sysctl net.inet.ip.intr_queue_drops

If the above shows values above 0, try doubling the current value of net.inet.ip.intr_queue_maxlen.

For example:

sysctl net.inet.ip.intr_queue_maxlen=3000

Keep performing the above until the point is found where drops are eliminated without any adverse effects.

Afterwards, add an entry under System > Advanced, System Tunables tab to set net.inet.ip.intr_queue_maxlen to 3000

Card-Specific Issues

Broadcom bce(4) Cards

Several users have noted issues with certain Broadcom network cards, especially those built into Dell hardware. If the bce cards in the firewall are behaving erratically, dropping packets, or causing system crashes, then the following tweaks may help, especially on amd64.

In /boot/loader.conf.local - Add the following (or create the file if it does not exist):


That will increase the amount of network memory buffers, disable TSO directly, and disable msix.

Packet loss with many (small) UDP packets

If a lot of packet loss is observed with UDP on bce cards, try changing the netisr settings. These can be set as system tunables under System > Advanced, on the System Tunables tab. On that page, add two new tunables:


Broadcom bge(4) Cards

See above, but change “bce” to “bge” in the setting names.

Chelsio cxgbe(4) Cards

It is possible to disable the allocation of resources that are not related to the router so that the network adapter can use its entire set of resources for the corresponding functions:

In /boot/loader.conf.local - Add the following (or create the file if it does not exist):


Intel igb(4) and em(4) Cards

Certain intel igb cards, especially multi-port cards, can very easily exhaust mbufs and cause kernel panics, especially on amd64. The following tweak will prevent this from being an issue:

In /boot/loader.conf.local - Add the following (or create the file if it does not exist):


That will increase the amount of network memory buffers, allowing the driver enough headroom for its optimal operation.

Not all NICs and PHYs are the same, even if they share a common driver or chipset. pfSense tries to drive network cards as fast and efficiently as possible, and some hardware combinations are unable to handle the load properly when pushed past their limits, or in certain configurations or network environments. Even if the NICs and drivers claim to support certain features like multiple queues, they may fail in practice when they are used, either due to the hardware or a specific configuration that requires a single queue. In these cases, it may be necessary to reduce the queues to one per card. Accomplish this by placing the following in /boot/loader.conf.local:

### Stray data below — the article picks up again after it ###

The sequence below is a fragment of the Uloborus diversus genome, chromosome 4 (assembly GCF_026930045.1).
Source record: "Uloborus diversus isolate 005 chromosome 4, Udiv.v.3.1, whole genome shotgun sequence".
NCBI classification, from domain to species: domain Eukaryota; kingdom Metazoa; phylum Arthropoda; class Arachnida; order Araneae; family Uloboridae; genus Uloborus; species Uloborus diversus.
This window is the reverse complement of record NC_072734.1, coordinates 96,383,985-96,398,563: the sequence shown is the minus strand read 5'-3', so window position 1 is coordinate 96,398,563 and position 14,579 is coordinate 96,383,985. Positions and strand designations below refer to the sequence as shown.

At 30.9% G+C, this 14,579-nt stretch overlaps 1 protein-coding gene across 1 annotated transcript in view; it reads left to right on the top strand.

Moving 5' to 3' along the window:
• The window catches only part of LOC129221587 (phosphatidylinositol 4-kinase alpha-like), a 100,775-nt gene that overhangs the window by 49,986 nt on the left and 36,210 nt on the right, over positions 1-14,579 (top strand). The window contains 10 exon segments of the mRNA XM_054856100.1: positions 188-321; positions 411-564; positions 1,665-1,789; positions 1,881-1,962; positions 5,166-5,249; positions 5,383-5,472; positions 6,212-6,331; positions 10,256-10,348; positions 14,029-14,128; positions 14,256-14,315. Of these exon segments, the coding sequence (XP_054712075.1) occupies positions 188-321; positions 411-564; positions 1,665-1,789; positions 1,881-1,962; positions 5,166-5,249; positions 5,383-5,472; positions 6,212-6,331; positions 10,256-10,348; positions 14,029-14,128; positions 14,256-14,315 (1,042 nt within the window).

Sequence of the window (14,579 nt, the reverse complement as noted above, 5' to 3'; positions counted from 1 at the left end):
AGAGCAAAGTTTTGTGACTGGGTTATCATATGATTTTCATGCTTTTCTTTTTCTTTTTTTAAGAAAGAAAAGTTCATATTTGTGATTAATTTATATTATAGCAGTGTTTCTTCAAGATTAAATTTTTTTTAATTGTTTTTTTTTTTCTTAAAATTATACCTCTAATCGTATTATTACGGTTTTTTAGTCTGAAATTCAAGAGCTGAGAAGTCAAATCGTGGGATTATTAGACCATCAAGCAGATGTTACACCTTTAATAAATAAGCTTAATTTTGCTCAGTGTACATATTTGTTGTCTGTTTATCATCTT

Intel ix(4) Cards

In /boot/loader.conf.local:


As a sysctl (system tunable):


On releases prior to pfSense 2.2, the following may be necessary. If using VLANs with Intel 10 Gb ix(4) cards, some features of the driver for VLANs may need to be disabled to work correctly. For instance, to apply these settings on NIC ix0, run the following:

ifconfig ix0 -vlanhwfilter

That alone should be enough, but in some cases it may be necessary to disable TSO in addition to VLAN hardware filtering, which can be done like so:

ifconfig ix0 -vlanhwfilter -vlanhwtso -tso

These commands may be placed into a shellcmd tag to execute at boot time to make the change persistent.

Flow Control

In some circumstances, flow control may need to be disabled. The exact method of this depends on the hardware involved, but here are a couple examples:

All of these go in /boot/loader.conf.local







ixgbe(4) (aka ix):

  • Either this (pfSense 2.3+):

  • Or this (pfSense 2.2.x and before):


For ix and others, the flow control value can be further tuned:

  • 0: No Flow Control

  • 1: Receive Pause

  • 2: Transmit Pause

  • 3: Full Flow Control, Default